MOSCOW, June 14. /TASS/. The presence of women in space crews creates a better team environment, so it would be feasible to include women into future interplanetary missions, a Russian scientist overseeing the SIRIUS isolation experiment said on Friday.
For the first time in the history of such tests, the crew of a simulated space mission to the Moon comprised the equal number of men and women.
"Women make crews more harmonic, they instill a greater sense of responsibility in men <…>. So, I think this is important for interplanetary stations. The time of purely male crews gradually becomes a thing of the past," Vadim Gushchin, a leading researcher at the Russian Institute of Medical and Biological Problems’s psychophysiology department, said in a video posted by Roscosmos on YouTube.
The SIRIUS (Scientific International Research in Unique Terrestrial Station) experiment, which began on March 19, simulates a flight to the Moon: the travel to the Earth’s natural satellite and a flight around it to search for a landing place, the landing of crewmembers for operations on the surface, the stay in the Moon’s orbit and the remote control of a lunar rover to prepare a base and return to Earth.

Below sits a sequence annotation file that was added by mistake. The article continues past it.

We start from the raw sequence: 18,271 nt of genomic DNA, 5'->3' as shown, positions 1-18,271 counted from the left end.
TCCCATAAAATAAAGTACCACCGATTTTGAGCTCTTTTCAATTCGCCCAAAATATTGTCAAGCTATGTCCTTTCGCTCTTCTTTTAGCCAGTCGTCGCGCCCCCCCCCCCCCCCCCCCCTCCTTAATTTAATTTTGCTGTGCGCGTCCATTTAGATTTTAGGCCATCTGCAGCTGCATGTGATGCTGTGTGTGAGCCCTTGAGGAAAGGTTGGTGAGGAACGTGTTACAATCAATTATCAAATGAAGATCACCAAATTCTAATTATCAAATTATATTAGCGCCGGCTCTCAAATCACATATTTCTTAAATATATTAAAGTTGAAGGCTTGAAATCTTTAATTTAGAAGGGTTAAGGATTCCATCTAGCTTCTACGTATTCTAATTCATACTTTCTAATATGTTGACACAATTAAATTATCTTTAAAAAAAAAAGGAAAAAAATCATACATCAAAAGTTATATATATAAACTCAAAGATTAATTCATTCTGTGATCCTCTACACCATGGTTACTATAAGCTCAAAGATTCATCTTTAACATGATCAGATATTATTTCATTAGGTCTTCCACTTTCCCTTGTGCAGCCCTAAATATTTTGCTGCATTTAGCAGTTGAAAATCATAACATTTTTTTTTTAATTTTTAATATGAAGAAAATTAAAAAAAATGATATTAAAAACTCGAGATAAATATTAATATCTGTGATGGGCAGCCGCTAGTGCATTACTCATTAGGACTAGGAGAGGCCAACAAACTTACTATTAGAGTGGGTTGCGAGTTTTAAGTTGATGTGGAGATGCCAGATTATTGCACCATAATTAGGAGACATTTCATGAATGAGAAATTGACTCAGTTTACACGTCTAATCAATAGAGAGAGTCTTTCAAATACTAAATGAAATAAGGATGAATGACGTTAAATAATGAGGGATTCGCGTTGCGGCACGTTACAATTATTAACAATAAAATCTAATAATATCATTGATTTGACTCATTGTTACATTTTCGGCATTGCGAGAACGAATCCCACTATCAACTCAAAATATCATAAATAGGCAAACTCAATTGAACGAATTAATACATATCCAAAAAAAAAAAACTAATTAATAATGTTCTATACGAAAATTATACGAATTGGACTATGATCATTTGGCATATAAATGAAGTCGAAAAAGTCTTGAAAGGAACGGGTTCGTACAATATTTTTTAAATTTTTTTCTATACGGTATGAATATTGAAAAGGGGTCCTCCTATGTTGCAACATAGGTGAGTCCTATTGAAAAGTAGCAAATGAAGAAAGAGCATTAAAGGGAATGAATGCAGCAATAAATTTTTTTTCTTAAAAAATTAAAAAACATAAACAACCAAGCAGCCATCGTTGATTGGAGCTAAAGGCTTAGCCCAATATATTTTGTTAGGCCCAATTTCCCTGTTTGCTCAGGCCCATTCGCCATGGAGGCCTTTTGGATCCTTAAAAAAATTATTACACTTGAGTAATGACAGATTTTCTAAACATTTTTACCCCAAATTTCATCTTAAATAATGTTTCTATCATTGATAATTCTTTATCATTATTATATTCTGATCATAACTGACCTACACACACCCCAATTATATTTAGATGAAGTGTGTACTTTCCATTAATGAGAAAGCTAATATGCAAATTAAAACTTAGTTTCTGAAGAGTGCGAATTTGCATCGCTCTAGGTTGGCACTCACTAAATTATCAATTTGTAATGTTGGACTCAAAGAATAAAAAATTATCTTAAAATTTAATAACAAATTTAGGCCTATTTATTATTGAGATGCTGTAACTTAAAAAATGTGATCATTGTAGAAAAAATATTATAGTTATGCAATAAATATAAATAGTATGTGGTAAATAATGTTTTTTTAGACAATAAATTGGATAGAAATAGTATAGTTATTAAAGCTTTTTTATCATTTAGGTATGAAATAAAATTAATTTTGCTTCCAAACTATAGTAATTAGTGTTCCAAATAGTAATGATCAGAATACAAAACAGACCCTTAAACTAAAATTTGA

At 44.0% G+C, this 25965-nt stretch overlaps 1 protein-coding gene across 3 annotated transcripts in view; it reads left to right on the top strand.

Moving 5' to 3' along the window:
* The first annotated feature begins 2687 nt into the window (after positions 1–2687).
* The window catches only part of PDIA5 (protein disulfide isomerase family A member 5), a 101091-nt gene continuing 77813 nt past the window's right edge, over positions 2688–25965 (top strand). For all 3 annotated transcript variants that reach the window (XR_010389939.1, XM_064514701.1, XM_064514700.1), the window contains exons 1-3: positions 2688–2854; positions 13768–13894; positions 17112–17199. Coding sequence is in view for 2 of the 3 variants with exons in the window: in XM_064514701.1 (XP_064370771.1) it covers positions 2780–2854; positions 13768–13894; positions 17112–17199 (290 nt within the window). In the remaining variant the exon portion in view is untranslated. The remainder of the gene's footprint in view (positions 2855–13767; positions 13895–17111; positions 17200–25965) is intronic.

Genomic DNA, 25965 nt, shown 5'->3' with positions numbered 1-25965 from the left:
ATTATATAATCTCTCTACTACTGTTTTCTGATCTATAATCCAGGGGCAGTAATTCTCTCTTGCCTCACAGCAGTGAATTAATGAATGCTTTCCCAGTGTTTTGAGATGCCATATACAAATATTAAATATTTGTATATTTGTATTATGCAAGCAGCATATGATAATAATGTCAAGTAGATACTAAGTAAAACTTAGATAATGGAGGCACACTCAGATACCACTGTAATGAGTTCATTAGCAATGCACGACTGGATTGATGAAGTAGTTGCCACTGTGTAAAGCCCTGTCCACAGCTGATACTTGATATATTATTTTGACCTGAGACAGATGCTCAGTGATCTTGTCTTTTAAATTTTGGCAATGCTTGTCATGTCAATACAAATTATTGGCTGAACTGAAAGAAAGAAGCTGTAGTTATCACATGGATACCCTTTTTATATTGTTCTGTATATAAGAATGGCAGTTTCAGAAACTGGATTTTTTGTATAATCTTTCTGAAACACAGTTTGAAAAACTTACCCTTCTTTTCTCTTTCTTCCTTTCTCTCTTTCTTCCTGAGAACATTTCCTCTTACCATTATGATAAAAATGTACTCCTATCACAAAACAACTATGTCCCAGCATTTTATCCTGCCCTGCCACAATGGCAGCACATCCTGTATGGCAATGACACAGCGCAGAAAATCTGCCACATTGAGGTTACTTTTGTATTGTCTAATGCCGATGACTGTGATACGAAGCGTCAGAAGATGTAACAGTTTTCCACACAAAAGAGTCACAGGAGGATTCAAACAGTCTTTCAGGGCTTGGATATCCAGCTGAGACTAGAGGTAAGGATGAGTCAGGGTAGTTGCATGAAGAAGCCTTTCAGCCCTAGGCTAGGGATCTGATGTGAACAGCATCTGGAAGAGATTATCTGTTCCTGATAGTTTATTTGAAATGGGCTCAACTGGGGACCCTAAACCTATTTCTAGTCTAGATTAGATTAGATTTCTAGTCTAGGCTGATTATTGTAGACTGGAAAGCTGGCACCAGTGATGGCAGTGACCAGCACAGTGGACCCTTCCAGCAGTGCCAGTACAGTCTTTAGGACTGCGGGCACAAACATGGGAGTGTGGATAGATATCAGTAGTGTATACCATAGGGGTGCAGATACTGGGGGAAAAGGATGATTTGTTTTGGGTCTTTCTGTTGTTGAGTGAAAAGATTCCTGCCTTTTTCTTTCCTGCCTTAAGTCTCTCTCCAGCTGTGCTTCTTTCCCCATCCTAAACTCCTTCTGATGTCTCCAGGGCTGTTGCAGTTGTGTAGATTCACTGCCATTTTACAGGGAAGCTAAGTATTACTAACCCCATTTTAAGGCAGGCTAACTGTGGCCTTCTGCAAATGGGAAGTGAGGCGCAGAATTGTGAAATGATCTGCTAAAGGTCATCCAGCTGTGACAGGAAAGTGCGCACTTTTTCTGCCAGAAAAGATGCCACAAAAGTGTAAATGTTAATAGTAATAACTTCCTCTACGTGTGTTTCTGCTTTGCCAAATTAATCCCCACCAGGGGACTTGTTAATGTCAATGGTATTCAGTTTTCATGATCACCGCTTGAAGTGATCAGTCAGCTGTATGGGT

The crew comprises four representatives of Russia and two representatives of the United States. The commission has approved cosmonaut Yevgeny Tarelkin as the crew commander and Daria Zhidova (Russia) as the flight engineer, Stefania Fedyai (Russia) as the crew doctor, Reinhold Povilaitis (USA), Anastasia Stepanova (Russia) and Allen Mirkadyrov (USA) as test researchers.
Currently, SIRIUS entered its final stage. In late May, four crew members performed a simulated landing to the Moon, returned to their spacecraft and are now getting ready for a return flight. The experiment will be completed on July 17.
SIRIUS is being held by the Institute of Biomedical Problems of the Russian Academy of Sciences jointly with NASA and in cooperation with partners from Germany, France, Italy and other countries. It envisages a series of experiments to prepare for deep space flights.